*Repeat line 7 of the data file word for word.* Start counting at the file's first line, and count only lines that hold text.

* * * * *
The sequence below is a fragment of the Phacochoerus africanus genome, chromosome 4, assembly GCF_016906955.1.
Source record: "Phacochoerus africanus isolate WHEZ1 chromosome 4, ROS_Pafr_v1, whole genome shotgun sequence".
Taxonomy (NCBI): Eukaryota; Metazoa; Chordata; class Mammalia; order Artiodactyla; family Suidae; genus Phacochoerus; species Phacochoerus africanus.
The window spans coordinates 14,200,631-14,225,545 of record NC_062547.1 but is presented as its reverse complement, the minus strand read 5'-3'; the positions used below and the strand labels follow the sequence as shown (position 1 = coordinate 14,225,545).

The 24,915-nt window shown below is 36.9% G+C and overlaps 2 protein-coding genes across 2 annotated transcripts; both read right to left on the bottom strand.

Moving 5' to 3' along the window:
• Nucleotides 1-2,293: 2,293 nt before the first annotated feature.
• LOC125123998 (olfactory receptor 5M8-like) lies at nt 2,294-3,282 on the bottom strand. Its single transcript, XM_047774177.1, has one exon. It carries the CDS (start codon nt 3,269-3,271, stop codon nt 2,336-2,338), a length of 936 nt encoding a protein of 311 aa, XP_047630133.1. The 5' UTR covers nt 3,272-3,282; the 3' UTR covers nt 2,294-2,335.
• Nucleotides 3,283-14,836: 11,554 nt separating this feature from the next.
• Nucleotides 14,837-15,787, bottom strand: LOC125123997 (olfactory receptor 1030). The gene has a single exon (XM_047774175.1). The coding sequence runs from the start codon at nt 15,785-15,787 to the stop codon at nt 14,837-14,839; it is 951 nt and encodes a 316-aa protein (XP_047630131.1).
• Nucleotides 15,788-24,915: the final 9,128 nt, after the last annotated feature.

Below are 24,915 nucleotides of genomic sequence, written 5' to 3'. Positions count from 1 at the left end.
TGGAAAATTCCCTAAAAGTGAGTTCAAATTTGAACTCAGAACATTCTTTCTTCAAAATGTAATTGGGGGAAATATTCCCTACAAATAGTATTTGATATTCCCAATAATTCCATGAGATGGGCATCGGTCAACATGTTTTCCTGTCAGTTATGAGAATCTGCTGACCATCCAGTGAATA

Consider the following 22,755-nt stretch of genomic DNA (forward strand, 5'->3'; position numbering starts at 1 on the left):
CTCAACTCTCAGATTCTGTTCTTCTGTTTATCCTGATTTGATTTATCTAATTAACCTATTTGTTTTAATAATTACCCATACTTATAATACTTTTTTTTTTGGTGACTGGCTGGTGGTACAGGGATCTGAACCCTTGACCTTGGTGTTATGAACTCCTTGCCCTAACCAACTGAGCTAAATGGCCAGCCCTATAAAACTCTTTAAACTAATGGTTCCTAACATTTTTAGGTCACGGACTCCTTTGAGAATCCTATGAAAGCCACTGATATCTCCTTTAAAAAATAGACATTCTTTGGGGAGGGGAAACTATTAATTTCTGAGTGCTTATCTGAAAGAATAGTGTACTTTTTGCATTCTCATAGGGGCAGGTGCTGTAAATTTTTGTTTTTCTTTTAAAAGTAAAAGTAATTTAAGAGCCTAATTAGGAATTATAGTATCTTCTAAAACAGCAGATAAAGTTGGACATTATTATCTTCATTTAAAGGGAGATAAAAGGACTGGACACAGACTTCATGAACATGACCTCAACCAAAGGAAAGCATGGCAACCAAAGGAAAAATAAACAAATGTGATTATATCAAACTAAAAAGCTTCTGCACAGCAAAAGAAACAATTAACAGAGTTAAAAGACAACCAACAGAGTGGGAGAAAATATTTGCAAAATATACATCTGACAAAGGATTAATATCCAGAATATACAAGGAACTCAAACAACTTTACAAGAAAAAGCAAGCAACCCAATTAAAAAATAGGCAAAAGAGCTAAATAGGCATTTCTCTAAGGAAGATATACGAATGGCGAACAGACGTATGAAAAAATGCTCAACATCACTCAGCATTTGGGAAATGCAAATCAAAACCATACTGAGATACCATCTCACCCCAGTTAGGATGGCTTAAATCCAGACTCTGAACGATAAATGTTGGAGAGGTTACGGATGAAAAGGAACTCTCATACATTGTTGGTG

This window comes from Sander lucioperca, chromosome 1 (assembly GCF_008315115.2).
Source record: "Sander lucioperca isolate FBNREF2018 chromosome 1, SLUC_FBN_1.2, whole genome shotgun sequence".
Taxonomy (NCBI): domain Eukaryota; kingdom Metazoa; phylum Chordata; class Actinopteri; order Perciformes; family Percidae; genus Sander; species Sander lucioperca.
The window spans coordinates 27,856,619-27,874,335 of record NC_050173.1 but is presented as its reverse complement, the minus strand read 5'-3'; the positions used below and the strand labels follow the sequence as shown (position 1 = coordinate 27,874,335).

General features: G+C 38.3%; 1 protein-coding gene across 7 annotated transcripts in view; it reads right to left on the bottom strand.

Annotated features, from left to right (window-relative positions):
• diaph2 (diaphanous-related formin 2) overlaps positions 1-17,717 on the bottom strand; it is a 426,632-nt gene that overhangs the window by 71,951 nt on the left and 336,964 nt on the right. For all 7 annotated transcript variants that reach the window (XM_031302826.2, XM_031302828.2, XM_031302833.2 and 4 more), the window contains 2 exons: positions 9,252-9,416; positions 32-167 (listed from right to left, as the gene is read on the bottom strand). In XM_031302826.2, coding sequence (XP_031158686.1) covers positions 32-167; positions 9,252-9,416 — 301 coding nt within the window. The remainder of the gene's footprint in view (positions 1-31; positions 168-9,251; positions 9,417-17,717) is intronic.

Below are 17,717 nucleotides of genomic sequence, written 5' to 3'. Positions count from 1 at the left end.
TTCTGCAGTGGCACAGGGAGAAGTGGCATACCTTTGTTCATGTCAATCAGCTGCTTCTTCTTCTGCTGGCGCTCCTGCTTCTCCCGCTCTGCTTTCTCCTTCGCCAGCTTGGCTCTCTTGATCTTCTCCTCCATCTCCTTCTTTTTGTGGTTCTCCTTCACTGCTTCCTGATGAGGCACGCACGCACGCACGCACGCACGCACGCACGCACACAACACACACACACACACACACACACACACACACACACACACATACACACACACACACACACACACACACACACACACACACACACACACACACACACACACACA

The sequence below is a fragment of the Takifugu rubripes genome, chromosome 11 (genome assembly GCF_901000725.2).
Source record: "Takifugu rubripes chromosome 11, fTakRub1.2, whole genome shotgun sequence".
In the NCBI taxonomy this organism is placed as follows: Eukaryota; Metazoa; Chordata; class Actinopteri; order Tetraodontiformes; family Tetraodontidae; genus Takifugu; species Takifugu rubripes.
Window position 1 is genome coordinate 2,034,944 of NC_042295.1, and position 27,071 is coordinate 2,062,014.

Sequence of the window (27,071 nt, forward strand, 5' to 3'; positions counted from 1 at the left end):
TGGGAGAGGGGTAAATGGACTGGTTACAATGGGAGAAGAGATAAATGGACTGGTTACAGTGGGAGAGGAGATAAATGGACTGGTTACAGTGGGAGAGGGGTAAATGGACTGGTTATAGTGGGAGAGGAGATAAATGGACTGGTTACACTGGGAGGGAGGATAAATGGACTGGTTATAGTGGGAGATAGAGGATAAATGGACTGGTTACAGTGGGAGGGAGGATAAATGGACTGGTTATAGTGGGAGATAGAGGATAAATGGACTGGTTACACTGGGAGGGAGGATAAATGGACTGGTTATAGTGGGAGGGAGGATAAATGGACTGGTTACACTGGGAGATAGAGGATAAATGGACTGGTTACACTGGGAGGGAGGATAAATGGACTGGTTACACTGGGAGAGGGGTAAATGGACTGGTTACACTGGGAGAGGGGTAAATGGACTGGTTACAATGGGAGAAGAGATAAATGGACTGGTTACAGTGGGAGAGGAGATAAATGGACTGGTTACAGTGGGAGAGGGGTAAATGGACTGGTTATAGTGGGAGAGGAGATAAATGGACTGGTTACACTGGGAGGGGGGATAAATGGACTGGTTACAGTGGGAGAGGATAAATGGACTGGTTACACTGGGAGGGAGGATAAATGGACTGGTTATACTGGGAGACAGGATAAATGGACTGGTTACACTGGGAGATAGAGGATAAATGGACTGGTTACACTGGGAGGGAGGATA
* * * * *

• Nucleotides 1-2,293: 2,293 nt before the first annotated feature.